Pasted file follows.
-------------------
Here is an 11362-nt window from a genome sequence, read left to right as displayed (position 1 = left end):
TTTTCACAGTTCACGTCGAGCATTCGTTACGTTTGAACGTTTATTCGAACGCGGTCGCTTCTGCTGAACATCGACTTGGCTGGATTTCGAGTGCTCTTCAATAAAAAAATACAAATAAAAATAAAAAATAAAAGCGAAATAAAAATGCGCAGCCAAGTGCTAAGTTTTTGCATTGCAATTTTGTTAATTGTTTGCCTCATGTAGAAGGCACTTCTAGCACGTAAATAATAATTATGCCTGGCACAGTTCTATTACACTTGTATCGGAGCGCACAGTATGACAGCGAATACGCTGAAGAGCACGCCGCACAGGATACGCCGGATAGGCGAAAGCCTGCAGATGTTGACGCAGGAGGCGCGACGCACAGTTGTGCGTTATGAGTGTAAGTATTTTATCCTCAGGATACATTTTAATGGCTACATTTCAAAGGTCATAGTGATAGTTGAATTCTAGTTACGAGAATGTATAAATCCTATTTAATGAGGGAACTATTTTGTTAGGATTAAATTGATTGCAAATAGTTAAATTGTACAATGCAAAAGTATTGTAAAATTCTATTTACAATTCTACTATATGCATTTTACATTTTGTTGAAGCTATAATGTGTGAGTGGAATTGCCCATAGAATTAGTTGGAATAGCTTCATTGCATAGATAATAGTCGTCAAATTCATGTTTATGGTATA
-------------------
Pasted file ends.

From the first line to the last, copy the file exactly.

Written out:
Here is an 11362-nt window from a genome sequence, read left to right as displayed (position 1 = left end):
TTTTCACAGTTCACGTCGAGCATTCGTTACGTTTGAACGTTTATTCGAACGCGGTCGCTTCTGCTGAACATCGACTTGGCTGGATTTCGAGTGCTCTTCAATAAAAAAATACAAATAAAAATAAAAAATAAAAGCGAAATAAAAATGCGCAGCCAAGTGCTAAGTTTTTGCATTGCAATTTTGTTAATTGTTTGCCTCATGTAGAAGGCACTTCTAGCACGTAAATAATAATTATGCCTGGCACAGTTCTATTACACTTGTATCGGAGCGCACAGTATGACAGCGAATACGCTGAAGAGCACGCCGCACAGGATACGCCGGATAGGCGAAAGCCTGCAGATGTTGACGCAGGAGGCGCGACGCACAGTTGTGCGTTATGAGTGTAAGTATTTTATCCTCAGGATACATTTTAATGGCTACATTTCAAAGGTCATAGTGATAGTTGAATTCTAGTTACGAGAATGTATAAATCCTATTTAATGAGGGAACTATTTTGTTAGGATTAAATTGATTGCAAATAGTTAAATTGTACAATGCAAAAGTATTGTAAAATTCTATTTACAATTCTACTATATGCATTTTACATTTTGTTGAAGCTATAATGTGTGAGTGGAATTGCCCATAGAATTAGTTGGAATAGCTTCATTGCATAGATAATAGTCGTCAAATTCATGTTTATGGTATA